Models For Staving Of Artist Displacement By Gentrification

Interesting story in Bloomberg about what some arts organizations are doing to resist being displaced by gentrification.  The article focuses on Alma Weiser who formed Equity Arts as a Perpetual Purpose Trust (PPT) to buy and operate a building in Chicago. The PPT format allows Equity Arts to have for-profit projects which benefit the non-profit/charitable activities of the operation.

Once Weiser closes on the building, Future Firm founder and architect Ann Lui says they will begin work to bring the building up to code and rehab the basement, first and second floors. Half of the 12,000-square foot first floor, which has been a furniture store since the 1960s, will become an anchor market-rate retail tenant; rent from the tenant, Weiser said, will pay the building’s mortgage and allow grants and philanthropic donations to go further.

With an LLC and 501c3 working in tandem, Equity Arts opens up to other opportunities for funding beyond philanthropy and grants alone.

Among Weiser’s motivations for creating the trust wasn’t just to retain occupancy in a building in which she and others had been operating for many years, but also to avoid perpetuating the cycle where artists move to a new neighborhood and create a dynamic where gentrification begins to displace the long time working class residents.

The article also mentions San Francisco’s Community Arts Stabilization Trust (CAST) which helps artists secure space using knowledge and a combination of resources most arts organizations aren’t aware exist. They describe it as a long and complicated process:

CAST negotiates property acquisition, and invests their dollars into the purchase. After their client reaches stabilization through fundraising and programming, CAST maintains a small ownership percentage over the building to address asset maintenance and management. “It is an incredibly complex and unpredictable journey of time. These things can take five to 10 years on the larger scale projects,” CAST executive director Ken Ikeda says.

The Ujima Project in Boston is described as a very democratic and participatory funding organization focused on empowering artists as investors:

A Black and artist-led organization advancing collective economics, Ujima operates the nation’s first democratically controlled investment fund, according to executive director Nia Evans. Anyone, with any income, can invest in their fund; residents help craft and vote for a list of businesses that receive investment. Artists are business owners and entrepreneurs, Evans says, and should be part of institutional and financial mechanisms that can protect them from rising real estate costs; some of the new businesses Ujima is ratifying right now include artists seeking space.

Benefits Of Incorporating Your Arts Career

h/t for linking to a really valuable article on Observer about considering creating a limited liability corporation (LLC) if you are an artist.  I recently created a post on ArtsHacker summarizing some of the ways in which an LLC protects artist’s personal assets in the case of lawsuits and in some cases, divorce proceedings.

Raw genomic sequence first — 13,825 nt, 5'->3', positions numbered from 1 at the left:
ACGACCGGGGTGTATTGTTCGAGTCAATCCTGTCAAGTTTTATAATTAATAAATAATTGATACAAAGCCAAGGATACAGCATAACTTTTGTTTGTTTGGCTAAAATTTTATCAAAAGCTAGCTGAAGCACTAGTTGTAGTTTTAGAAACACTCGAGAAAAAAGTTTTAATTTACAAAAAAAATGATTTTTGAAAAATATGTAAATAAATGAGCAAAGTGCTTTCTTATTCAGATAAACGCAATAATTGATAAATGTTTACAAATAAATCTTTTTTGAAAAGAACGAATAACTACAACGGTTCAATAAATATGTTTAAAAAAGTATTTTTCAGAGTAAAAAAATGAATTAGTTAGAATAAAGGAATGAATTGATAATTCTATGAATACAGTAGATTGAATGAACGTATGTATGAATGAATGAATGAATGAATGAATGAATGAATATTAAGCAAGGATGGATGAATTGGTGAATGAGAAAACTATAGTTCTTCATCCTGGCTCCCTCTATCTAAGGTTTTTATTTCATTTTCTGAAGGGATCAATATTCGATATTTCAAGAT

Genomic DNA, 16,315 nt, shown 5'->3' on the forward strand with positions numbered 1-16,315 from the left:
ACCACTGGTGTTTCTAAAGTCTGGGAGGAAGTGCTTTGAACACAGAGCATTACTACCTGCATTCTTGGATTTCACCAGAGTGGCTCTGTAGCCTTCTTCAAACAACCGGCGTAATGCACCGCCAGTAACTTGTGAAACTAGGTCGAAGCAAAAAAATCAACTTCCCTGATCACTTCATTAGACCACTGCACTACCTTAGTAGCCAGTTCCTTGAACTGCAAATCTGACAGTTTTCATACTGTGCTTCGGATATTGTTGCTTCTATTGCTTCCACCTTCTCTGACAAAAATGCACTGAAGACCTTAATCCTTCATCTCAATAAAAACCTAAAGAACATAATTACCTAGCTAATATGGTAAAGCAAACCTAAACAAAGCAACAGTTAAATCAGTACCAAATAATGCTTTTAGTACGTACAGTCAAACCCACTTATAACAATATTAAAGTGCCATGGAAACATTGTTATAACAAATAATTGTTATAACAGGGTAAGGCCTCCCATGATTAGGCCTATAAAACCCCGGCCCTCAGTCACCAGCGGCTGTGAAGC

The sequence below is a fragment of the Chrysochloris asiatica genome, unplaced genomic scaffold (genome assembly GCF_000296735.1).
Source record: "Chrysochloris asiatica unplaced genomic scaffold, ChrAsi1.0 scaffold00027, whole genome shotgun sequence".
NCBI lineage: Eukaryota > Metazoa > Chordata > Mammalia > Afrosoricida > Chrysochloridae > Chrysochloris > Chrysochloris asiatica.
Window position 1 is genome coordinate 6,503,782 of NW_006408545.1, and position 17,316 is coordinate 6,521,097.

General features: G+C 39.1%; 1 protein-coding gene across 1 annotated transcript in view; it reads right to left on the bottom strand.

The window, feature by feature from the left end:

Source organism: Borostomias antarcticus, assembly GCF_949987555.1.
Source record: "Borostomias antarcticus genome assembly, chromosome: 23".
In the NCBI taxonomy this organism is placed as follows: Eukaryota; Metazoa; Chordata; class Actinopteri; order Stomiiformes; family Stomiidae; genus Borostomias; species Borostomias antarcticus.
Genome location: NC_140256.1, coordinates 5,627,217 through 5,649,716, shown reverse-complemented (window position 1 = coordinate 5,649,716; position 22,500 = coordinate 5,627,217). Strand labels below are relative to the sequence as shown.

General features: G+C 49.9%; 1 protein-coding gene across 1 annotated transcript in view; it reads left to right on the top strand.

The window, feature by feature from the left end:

This excerpt from Observer article summarizes how an artist would operate after forming an LLC:

….but most artists operating as one-man shops set up limited liability companies, according to Powers, where the LLC is the employer and the artist is technically the employee. When a sale or commission is made, the money is paid directly to the corporate entity, which then pays the artist, either in a lump sum or in increments (as a salary), and the artist pays taxes on that money as ordinary income. But not all the money transfers directly through to the artist. The corporate entity retains some cash to purchase art supplies, health insurance, workmen’s compensation to protect employees who may get injured during transit or installation, commercial premises and liability insurance—and, assuming the artist is successful enough, to hire employees or consultants.

The article discusses a number of legal scenarios an artist might find themselves in which the buffer of an LLC would be beneficial. More than just providing legal protection, they also note that forming an LLC would allow the artist to solicit investment to support their work.  Take a look at the ArtsHacker post or go straight to the article to learn more.


Should Your Work Be Protected By An LLC?

Filling Freed Up Space With Generosity

Seth Godin often posts on the theme of generosity.  Looking back at my past posts, I quickly came up with a handful I made about his discussion of the links between generosity, creativity, and leadership.

He recently made another post on the theme of fear being self-centered and generosity allowing you to overcome fear.

Jumping in the water to save a struggling swimmer stops us from worrying about how we look in our suit or whether the water is cold. And if you’re worried about the customer instead of your quota, making a sales call is easier too.

The key scene at the climax of the Wizard of Oz happens when Dorothy intercedes on the scarecrow’s behalf. Once again, she finds the courage to overcome her fear when she’s generously supporting a friend.

It’s more than a shift in narrative. It’s a shift in intent.